Dominion Strategy Forum

Please login or register.

Login with username, password and session length

Show Posts

This section allows you to view all posts made by this member. Note that you can only see posts made in areas you currently have access to.

Messages - meandering mercury

Filter to certain boards:

Pages: [1] 2
Dominion Articles / Re: Common Skill "Plateaus" in Mastering Dominion
« on: October 05, 2017, 11:46:01 pm »
Somewhere in the 7000 range is knowing where certain decks and deck matchups are going to end up at the end of the game.  Hearing someone say, "This game will take 11-13 turns" always blows me away.

This isn't as hard as it sounds, and I think has something to do with how long you've been playing Dominion and reading the forums. These numbers came up more in the early days when Big Money was more prevalent.

Big Money only, no attacks: 4 provinces in 17 turns
Smithy only: 4 provinces in 14 turns
Moderately strong engine: 4 provinces in ~13 turns, plus endgame control
Super powerful engine: 11 turns

An example of a "super powerful engine" is the HoP megaturn game posted on the main DS webpage, Annotated Game #9 at Very few games go faster than 11 turns. So someone saying "11-13 turns" is saying that there is a LOT of engine potential on the board and things will go fast. If the engine is weak, it'll be 14-15 turns unless there is duchy dancing.

These numbers also illustrate why Big Money is such a plateau, and why the entire dominion community was "stuck" on BM for multiple years. On many boards with an OK BM enabler (many cards are at least as good as Smithy) and no attacks, the line between great BM play and great engine play is razor thin: one or two turns. Past that, the BM player has 5 provinces and the engine needs 4 duchies to compensate. It's hard to play engines that well, but it's easy to play BM that well.

Dominion Articles / Re: Combo: Masterpiece/Feodum
« on: March 07, 2014, 10:37:38 am »
There's a chance that there are 0 villages on the board, and..... something?

It can also be a nice strategy particularly in City games where everyone is trying to run Cities out so you only really have to pick 2 piles to try and pile out on. I think Feodum might be my favorite alt-VP card in the entire game.

If there are Cities AND Goons out, I would normally look to giant mega-turn potential.

On the other hand, if "everyone" refers to 3 other players in a 4p game and everyone else is rushing Cities/Goons, going for Feodum/Silver once Cities and Goons are both out (which will happen pretty quickly if players are competent) at 7$ might not be such a terrible idea.

Help! / Re: Best opening on board with Chapel, Cutpurse and Familiar
« on: February 21, 2014, 11:22:34 am »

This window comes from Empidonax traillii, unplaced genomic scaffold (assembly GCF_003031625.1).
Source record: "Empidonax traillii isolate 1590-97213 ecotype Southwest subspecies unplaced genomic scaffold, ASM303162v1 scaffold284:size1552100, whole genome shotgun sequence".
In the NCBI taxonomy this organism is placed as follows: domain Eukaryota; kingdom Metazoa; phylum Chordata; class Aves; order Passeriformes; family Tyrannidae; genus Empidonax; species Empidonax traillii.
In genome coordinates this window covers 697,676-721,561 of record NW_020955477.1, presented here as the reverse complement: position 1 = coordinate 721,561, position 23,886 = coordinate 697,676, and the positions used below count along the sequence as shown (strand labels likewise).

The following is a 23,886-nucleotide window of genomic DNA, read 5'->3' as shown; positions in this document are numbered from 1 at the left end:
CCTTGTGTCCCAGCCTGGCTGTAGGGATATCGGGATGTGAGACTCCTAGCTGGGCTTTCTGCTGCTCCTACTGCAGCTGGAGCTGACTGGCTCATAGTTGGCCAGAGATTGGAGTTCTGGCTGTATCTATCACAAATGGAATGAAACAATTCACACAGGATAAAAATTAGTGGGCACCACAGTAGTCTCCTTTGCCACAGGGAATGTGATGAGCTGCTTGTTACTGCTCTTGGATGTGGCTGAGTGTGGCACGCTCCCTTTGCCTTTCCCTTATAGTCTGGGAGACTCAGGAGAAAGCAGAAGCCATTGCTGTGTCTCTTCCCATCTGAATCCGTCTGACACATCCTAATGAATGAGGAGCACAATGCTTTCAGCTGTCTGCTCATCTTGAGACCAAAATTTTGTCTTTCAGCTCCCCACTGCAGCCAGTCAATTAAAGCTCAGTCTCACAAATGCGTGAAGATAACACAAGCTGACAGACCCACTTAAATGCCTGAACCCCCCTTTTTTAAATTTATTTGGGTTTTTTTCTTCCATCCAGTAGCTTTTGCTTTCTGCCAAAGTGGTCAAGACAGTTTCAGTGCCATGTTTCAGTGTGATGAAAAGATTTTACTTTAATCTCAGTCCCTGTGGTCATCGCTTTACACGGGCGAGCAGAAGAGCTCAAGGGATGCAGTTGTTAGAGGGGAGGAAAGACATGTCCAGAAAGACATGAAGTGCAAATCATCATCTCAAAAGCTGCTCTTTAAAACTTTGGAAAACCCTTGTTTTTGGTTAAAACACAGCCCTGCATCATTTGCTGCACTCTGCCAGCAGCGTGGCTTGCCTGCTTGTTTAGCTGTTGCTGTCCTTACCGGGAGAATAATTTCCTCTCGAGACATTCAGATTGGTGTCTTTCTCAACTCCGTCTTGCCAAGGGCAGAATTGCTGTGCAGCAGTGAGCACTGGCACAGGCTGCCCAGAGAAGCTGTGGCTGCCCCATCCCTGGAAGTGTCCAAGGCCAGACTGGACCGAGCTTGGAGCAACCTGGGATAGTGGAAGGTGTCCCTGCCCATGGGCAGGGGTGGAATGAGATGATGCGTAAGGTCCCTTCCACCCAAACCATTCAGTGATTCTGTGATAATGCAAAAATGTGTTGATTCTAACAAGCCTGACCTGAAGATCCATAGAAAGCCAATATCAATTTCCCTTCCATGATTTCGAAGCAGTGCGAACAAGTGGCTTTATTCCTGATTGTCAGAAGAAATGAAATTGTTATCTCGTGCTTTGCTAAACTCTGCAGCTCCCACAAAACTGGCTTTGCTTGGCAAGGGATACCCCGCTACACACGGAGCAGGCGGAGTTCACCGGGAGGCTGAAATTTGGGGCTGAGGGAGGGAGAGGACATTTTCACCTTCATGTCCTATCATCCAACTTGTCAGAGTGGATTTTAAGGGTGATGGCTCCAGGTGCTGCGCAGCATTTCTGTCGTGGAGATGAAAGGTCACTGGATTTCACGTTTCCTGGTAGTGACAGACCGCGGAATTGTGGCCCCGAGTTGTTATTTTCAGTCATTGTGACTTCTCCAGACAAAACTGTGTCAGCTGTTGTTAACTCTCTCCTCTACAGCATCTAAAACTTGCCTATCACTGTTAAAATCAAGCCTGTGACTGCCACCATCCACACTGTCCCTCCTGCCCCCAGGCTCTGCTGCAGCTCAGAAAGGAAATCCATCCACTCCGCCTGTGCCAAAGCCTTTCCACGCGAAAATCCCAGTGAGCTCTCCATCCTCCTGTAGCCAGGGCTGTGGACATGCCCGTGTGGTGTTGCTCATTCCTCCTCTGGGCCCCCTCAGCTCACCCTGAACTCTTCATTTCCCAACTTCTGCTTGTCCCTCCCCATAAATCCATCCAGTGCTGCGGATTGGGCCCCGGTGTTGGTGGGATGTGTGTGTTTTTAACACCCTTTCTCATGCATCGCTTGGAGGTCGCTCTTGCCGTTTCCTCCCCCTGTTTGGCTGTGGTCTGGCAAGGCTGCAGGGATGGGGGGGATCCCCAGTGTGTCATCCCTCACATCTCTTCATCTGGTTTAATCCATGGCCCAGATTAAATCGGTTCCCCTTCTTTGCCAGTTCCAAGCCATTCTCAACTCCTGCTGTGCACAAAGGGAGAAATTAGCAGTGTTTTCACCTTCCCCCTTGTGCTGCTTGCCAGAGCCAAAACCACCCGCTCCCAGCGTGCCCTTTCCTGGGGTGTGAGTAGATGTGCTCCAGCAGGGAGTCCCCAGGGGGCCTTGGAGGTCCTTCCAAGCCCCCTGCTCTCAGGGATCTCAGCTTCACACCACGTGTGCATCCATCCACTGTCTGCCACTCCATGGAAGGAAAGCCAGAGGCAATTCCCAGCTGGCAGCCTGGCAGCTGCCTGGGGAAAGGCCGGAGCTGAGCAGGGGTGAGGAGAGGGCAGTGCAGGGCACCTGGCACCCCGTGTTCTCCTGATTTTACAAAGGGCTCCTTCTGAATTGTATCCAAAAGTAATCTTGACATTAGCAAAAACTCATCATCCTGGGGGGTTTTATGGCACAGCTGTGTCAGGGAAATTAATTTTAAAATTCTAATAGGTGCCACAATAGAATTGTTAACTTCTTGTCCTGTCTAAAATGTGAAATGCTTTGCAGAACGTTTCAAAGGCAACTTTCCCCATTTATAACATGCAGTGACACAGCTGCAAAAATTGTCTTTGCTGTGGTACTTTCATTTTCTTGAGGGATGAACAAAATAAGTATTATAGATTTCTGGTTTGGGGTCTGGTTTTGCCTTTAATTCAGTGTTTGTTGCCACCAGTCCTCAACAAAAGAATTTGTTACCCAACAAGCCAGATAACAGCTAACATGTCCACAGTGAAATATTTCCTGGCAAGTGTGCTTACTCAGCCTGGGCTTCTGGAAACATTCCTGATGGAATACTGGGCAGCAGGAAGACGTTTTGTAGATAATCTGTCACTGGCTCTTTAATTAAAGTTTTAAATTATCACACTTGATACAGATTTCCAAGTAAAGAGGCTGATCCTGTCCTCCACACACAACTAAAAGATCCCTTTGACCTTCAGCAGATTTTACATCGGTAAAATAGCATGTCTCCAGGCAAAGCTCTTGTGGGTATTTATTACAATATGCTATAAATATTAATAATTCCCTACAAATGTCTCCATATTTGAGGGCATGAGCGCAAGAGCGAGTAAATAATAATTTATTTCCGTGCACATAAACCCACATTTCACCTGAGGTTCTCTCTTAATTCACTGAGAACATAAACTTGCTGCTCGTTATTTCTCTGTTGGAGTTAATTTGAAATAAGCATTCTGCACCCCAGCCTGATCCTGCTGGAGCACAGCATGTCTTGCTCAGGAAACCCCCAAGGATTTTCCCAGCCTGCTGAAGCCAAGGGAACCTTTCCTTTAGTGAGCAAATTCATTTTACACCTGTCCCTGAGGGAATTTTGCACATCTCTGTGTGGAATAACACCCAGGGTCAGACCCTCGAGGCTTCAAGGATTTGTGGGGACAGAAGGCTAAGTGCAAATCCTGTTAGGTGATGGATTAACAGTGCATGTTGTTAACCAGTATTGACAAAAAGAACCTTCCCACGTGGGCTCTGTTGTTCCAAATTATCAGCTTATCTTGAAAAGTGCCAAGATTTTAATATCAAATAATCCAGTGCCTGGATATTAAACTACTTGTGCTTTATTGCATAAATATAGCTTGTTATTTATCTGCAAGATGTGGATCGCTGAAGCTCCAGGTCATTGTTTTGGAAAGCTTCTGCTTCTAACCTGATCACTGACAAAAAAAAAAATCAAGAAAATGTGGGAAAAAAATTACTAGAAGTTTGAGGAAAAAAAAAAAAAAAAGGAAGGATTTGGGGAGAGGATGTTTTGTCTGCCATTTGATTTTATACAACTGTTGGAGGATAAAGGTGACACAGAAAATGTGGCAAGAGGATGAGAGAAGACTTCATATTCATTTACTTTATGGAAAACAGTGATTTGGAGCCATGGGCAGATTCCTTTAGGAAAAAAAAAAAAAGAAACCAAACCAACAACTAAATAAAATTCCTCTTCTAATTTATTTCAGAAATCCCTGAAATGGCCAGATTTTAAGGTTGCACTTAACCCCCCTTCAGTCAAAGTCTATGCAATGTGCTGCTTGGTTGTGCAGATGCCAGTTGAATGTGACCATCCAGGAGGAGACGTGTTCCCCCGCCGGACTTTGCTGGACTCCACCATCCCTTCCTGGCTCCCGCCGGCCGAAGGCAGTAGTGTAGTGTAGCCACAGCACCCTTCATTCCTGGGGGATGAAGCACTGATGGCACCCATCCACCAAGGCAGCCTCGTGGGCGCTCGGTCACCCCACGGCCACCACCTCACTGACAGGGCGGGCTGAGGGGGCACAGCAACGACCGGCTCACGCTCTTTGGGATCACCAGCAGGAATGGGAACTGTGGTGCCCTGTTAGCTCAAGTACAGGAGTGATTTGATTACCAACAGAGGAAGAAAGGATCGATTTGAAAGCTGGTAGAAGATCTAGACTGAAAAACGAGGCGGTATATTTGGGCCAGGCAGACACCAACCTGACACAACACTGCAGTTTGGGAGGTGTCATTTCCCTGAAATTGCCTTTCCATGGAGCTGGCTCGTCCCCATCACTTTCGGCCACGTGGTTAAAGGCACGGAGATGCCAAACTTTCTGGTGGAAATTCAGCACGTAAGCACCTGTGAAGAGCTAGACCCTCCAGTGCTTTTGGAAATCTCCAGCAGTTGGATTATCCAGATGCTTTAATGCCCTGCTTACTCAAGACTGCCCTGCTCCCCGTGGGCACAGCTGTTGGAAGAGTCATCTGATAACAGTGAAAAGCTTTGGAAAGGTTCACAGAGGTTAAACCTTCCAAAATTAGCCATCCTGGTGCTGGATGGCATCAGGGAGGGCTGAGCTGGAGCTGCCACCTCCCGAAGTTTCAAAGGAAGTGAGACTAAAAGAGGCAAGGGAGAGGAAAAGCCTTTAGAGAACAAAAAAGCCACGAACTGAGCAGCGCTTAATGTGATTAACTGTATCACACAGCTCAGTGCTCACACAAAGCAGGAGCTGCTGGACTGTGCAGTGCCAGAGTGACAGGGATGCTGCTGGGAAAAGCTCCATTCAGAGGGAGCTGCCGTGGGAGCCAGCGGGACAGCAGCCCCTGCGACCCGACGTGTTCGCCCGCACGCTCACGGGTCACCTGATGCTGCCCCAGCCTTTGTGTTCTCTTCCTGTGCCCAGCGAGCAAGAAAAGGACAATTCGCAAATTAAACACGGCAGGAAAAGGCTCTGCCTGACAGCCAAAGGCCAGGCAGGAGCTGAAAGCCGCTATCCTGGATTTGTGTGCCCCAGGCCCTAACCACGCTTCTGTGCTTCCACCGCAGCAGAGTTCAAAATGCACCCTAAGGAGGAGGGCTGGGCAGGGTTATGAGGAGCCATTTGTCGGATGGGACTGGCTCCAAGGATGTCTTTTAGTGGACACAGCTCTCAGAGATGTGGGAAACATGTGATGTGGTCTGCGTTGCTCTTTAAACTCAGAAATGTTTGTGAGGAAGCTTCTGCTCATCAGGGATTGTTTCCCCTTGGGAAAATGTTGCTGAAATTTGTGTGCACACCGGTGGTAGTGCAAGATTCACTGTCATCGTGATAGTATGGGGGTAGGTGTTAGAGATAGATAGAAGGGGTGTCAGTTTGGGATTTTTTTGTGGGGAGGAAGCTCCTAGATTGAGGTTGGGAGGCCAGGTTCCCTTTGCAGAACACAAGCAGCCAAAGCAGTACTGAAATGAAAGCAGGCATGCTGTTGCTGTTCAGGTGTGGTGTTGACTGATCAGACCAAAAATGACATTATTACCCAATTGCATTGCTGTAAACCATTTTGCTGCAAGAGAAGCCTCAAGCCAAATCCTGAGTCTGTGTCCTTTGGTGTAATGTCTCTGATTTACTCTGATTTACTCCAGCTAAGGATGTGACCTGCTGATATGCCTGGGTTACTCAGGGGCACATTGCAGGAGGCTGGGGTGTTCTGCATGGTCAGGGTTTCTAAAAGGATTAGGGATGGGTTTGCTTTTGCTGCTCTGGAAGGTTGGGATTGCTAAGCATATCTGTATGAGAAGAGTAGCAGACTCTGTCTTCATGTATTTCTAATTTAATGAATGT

Getting $3P for a familiar will be harder if other players pick up Cutpurse and attack you. And in general, with Witch around Familiar is not going to be as attractive because of opportunity cost (anytime you can get a Familiar, you could have gotten a Witch if you had bought silver instead of potion; plus there are plenty of times when you would like silly with $1P or something like that).

This is a very attack-heavy board and a lot depends on what everyone else is doing. I would have started Chapel/Silver and trashed down curses, estates and coppers, with the help of either a Wharf or a Tactician if necessary, and then picked up a Festival. Then when things are going well, I would have added in a Witch if there were many curses left. Of course, if everyone is playing defensively, the person who is attacking will end up with a lead ... and if everyone is building engines (as was already pointed out) the person who races to get VP may end up the big winner too.

Note that after curses run out and coppers are trashed, the engine player can still keep up the pressure with Ghost Ship.

You picked up a lot of PStones, which are not too helpful for your small-ish deck. You could have trashed the potion after picking up one or two familiars, trashed all the coppers, and started to get other cards like Festival and Ghost Ship instead.

Variants and Fan Cards / Re: Mill: A spinoff of Workshop and Hamlet
« on: February 12, 2014, 11:00:37 am »
I discard two cards, gain and topdeck a Mill and gain a Gardens.

Probably too powerful.

Open Mill/Silver in T1-T2

Say you draw the Mill on T3. Topdeck a Mill, gain to discard a Gardens or SR, and buy an Estate (or Copper if you can't afford it)

Repeat T4-T10, empty all Gardens or SR.

T11 and T12, empty the Mills, and finish off grabbing the last Estates too.

12 turns to gain 8 Gardens/SR, 8 estates, 10 mills. It will be quite hard to find an engine to beat that.

In a mirror match, the game could be over in 8 turns!

Dominion General Discussion / Re: Other types of attack?
« on: January 21, 2014, 10:59:51 am »
We can mess with players' points without messing up their decks, just use negative VP-tokens.

An attack like that may seem pretty weak, but Curses can be removed from a deck by trashing, while these tokens stay. So overall the attack may be as strong/weak as regular Cursing. I think it's a tad weaker, because in no way do VP tokens mess with an opponent's deck.

From the standpoint of winning or losing, making everyone else take a -VP token is equivalent to you alone taking a +VP token. Either way, you end up one point ahead of everyone else.

Game Reports / Re: Diplomacy Recommended Set
« on: November 25, 2013, 10:39:34 am »